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Mitt Romney's 'awkward, delusional' unemployment gaffe
The GOP presidential candidate worth $200 million tells a group of jobless Floridians that he's unemployed, too. Will voters get the joke?
Mitt Romney speaks at the National Press Club in Washington D.C. in March: The former Massachusetts governor has been criticized for a poorly-received joke he told this week in Florida.
Mitt Romney speaks at the National Press Club in Washington D.C. in March: The former Massachusetts governor has been criticized for a poorly-received joke he told this week in Florida.
Christy Bowe/CORBIS
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peaking with a group of unemployed Floridians on Thursday, Mitt Romney offered to "tell my story," too, starting with the fact that "I'm also unemployed." Romney chuckled, and so did the group of eight Florida voters. Democrats were less amused, pointing out that a full-time presidential candidate worth $200 million, while technically looking for work, probably shouldn't compare himself with struggling Americans. Romney's "brand of aw-shucks, cornball humor" has long been hit or miss, says Jonathan Weisman in The Wall Street Journal. Will this particular joke come back to haunt him?

Yes. Romney clearly isn't ready for prime time: The Republican frontrunner's "gift for odd, awkward, delusional gaffes" is almost unparalleled, says Tom Levenson at Balloon Juice. It's no wonder the "ridiculously wealthy Romney" can't persuade "the common clay that he is just like the least among us." He isn't. Stick to attacking President Obama, Mittens.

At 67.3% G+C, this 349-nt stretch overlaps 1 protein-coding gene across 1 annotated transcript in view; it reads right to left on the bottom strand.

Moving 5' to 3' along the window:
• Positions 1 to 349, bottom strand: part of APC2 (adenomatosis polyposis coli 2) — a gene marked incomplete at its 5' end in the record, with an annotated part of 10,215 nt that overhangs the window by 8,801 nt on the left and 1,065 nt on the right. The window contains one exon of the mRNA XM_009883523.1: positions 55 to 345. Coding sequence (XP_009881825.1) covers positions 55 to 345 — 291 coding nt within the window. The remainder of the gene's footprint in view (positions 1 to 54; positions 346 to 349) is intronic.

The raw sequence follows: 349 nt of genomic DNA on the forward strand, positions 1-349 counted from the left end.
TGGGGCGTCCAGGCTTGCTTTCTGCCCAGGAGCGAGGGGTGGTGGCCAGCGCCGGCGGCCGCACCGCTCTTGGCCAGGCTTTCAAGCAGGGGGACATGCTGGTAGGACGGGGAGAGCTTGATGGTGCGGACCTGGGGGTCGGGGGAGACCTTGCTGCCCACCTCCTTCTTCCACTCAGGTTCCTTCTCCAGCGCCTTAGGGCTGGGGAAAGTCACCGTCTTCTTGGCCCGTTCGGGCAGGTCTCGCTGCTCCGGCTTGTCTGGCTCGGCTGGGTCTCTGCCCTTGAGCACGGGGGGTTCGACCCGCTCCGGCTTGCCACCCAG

"Not ready for prime time"

Give Mitt a break: It's true that Romney is playing the same "silly political games" with some of Obama's verbal miscues on unemployment, says Jay Bookman at The Atlanta Journal-Constitution. But still, "give it a break, people. Seriously." Mitt "was actually being kind of funny" here. But more importantly, it's a long time between now and the election, and we should let the candidates "be human between now and then."
"In defense of Mitt Romney, amateur (unemployed) comedian"

Joke or not, Romney messed up: "I realize he is joking," says Steven L. Taylor at Outside the Beltway. But, as jokes go, it was neither smart nor accurate. "He seems to have a job, after a fashion," since he's been running for president for four years, with "donors paying for a lot of his expenses." And unlike his companions at the coffee shop, if Romney wanted a more traditional job, "I expect he could get one. Today."
"Things not to joke about when you are a multi-millionaire..."

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